Paul Cochrane Tim Pedal Review & Demo
The hallowed Tim pedal. Used to be the shangri-la of unobtainable tone, and is now bordering dangerously on the precipice of too many people having it on their boards. And of course, if too many people have it on their boards, the tone automatically dies. It’s a weird phenomenon…probably something to do with having too many of the same circuit in too close proximity to each other…and the tone of the pedal in question literally gets worse. I call it the ‘Fulltone Fulldrive 2 syndrome’, which the Paul Cochrane Tim pedal is like, two pedalboards away from contracting. However, the Tim pedal is one of the few pedals that I believe can actually back up its hype with tone and originality. And in this way, I hope that people will still dig this pedal, even if it starts to show up on every board of every indie band in existence. (I guess it doesn’t have to be just ‘indie’ bands…but it sounds cooler…at least for another two weeks. ‘Indie’ is also on a dangerous precipice. If three more bands call themselves ‘indie’, the term will officially have absolutely zero meaning. So I’m using it while I can.)
But the Tim pedal, handbuilt to order by gear genius Paul Cochrane, is what I think to be a very original idea. Or at least the first pedal to put it into practice this well. It’s a low to mid gain overdrive pedal, but it’s unique in that it pushes each amp into its own natural overdrive. It sounds like your amp. It sounds like your guitar. It’s your clean tone, just overdriven. The circuit is such that it integrates with your tone. You turn it on, and it overdrives the clean tone of your guitar and your amp that you’ve worked so hard on. And it pushes your amp into its own gain, almost like you turned up the gain knob. Not quite, and it is still an overdrive pedal which lends its own flavor. There’s no getting away from that. But for the most part, it sounds like your amp’s overdrive, and sounds quite different on each individual amp.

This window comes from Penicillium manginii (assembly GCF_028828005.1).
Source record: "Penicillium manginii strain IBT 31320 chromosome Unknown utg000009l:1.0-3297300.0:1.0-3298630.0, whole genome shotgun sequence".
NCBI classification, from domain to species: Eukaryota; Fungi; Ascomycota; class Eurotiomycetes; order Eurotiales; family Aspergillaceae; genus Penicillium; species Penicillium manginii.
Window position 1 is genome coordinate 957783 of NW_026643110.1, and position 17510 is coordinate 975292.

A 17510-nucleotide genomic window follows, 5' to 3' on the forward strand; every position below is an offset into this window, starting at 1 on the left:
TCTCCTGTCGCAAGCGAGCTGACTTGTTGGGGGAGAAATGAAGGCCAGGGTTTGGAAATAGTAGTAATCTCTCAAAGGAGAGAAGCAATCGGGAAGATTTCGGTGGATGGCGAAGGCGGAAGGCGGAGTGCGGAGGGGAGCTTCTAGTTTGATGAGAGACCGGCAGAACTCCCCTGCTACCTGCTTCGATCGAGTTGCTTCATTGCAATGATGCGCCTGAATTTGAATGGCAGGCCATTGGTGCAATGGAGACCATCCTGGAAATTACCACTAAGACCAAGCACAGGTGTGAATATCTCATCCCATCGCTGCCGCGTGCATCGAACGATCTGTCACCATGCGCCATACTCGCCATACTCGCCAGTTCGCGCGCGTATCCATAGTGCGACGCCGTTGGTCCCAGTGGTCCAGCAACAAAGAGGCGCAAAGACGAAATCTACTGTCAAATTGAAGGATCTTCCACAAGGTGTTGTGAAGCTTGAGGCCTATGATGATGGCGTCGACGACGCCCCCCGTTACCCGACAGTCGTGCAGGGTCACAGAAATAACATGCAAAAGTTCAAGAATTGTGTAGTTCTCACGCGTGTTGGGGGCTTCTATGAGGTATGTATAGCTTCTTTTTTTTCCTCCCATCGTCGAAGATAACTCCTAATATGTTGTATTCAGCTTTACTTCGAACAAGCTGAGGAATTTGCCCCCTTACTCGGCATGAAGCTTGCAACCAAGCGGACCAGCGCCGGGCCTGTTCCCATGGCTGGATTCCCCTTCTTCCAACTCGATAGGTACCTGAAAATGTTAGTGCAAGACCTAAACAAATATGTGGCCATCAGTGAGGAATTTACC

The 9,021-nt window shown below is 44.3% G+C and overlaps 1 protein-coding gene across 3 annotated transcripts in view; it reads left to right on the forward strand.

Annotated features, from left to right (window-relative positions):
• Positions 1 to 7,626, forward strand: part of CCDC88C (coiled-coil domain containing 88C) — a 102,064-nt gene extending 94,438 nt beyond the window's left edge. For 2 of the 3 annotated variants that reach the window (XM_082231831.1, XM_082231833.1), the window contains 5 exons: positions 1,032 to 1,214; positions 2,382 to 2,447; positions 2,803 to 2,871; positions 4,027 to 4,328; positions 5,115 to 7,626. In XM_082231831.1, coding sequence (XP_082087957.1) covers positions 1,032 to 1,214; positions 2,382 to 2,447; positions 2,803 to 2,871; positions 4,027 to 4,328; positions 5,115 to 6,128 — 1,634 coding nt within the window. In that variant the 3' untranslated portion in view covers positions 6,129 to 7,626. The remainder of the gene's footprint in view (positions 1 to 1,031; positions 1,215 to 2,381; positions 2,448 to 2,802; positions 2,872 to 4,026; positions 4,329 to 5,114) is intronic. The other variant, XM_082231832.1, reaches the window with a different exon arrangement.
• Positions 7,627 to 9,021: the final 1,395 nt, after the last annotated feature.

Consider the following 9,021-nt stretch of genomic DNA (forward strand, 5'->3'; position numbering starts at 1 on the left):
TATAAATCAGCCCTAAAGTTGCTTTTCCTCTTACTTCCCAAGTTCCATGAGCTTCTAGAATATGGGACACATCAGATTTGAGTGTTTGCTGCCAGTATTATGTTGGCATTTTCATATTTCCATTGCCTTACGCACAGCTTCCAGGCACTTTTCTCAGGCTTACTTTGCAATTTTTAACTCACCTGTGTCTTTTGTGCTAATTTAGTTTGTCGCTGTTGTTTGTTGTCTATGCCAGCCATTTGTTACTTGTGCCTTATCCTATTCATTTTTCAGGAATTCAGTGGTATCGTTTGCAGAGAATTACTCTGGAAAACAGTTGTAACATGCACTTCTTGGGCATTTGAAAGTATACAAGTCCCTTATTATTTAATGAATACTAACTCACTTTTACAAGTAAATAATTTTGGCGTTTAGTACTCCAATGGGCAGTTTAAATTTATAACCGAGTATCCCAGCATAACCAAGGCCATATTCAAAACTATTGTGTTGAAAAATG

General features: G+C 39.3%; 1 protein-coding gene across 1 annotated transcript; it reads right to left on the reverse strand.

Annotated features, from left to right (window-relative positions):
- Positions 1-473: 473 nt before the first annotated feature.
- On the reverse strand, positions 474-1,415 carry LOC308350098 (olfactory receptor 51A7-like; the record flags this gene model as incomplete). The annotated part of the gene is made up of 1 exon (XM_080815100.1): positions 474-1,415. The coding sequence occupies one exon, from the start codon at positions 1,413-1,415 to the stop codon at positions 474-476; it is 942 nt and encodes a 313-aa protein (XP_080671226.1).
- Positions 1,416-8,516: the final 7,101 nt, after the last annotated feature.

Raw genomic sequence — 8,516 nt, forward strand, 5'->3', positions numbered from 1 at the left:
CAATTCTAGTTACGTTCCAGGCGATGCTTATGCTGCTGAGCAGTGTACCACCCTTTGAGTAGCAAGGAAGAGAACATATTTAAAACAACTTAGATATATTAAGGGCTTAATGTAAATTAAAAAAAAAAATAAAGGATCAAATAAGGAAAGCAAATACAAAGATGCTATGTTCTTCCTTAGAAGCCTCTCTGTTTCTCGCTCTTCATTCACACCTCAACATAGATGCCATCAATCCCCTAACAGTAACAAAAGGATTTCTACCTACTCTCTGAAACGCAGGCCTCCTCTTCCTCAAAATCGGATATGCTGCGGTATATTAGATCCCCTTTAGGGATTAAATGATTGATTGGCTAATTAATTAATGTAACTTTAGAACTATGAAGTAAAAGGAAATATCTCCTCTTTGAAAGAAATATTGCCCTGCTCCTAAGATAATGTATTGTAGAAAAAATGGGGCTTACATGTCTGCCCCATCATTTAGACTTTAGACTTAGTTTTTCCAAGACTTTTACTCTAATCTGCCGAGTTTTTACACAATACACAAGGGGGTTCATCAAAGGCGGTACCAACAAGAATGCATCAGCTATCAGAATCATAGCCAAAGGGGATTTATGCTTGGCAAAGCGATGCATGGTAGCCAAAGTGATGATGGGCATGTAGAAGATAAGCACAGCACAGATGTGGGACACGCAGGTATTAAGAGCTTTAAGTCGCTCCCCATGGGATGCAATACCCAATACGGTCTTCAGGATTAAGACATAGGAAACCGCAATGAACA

However, before you buy it, make sure you like your clean tone and your amp’s natural overdrive. The Tim will do its job incredibly of overdriving your clean tone…it still sounds like your tone. So you better like your clean tone. And the Tim will push the amp to its own overdrive. So you better like your amp’s drive. This isn’t really a ‘fix it’ overdrive pedal for tone you don’t like, like say maybe a Matchless Hotbox or even a Zendrive 2 might be, or can be used as. It works with the sound you have. Which is fantastic for those of us guitarists who have spent countles hours trying to perfect our clean tone, only to never be able to find an overdrive that integrates with that clean tone rather than destroying it.
Now, this is the like, fifth, Tim demo. The first one suffered from suckiness. The second one rumbled the camera off the piano bench I had it sitting on at about 2 minutes through. The third one was 1 minute long, because the camera shut itself off…which would have been nice to know about earlier than when I actually finished playing. And the fourth…something else happened…oh ya…I hit like, the worst note in the history of man playing music, and decided that I wasn’t ready to be that humble yet.
So I give you this one. In which the lighting looks like a ’70′s B-movie horror flick (Piranha, anyone?), and for some reason, I decided to not actually focus on the Tim pedal itself. But by the time I finished this one, I was done. I simply could not say ‘transparent overdrive’ and ‘pushes your amps’ one more time. Apologies. But the fifth take saying the exact same things gets boring quick…even if you’re talking about tone. Now, if it was a delay pedal……